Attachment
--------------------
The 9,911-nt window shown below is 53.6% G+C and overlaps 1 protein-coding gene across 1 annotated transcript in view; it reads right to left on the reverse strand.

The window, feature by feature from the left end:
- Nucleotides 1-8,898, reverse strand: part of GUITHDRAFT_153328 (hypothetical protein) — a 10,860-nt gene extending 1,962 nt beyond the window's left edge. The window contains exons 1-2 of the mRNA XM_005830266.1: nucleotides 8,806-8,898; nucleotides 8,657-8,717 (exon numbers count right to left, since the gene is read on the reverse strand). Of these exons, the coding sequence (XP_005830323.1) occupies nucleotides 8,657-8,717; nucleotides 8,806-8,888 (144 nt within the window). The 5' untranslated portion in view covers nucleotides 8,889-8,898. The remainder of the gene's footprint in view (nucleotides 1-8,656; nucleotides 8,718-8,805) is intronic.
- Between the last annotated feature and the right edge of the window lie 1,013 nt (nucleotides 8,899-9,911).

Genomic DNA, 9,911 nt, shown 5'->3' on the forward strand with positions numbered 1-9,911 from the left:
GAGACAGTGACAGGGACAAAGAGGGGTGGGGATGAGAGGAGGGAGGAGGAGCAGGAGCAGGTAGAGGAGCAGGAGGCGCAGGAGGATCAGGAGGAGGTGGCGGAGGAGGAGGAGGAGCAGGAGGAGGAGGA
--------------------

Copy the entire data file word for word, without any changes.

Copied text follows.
The 9,911-nt window shown below is 53.6% G+C and overlaps 1 protein-coding gene across 1 annotated transcript in view; it reads right to left on the reverse strand.

The window, feature by feature from the left end:
- Nucleotides 1-8,898, reverse strand: part of GUITHDRAFT_153328 (hypothetical protein) — a 10,860-nt gene extending 1,962 nt beyond the window's left edge. The window contains exons 1-2 of the mRNA XM_005830266.1: nucleotides 8,806-8,898; nucleotides 8,657-8,717 (exon numbers count right to left, since the gene is read on the reverse strand). Of these exons, the coding sequence (XP_005830323.1) occupies nucleotides 8,657-8,717; nucleotides 8,806-8,888 (144 nt within the window). The 5' untranslated portion in view covers nucleotides 8,889-8,898. The remainder of the gene's footprint in view (nucleotides 1-8,656; nucleotides 8,718-8,805) is intronic.
- Between the last annotated feature and the right edge of the window lie 1,013 nt (nucleotides 8,899-9,911).

Genomic DNA, 9,911 nt, shown 5'->3' on the forward strand with positions numbered 1-9,911 from the left:
GAGACAGTGACAGGGACAAAGAGGGGTGGGGATGAGAGGAGGGAGGAGGAGCAGGAGCAGGTAGAGGAGCAGGAGGCGCAGGAGGATCAGGAGGAGGTGGCGGAGGAGGAGGAGGAGCAGGAGGAGGAGGA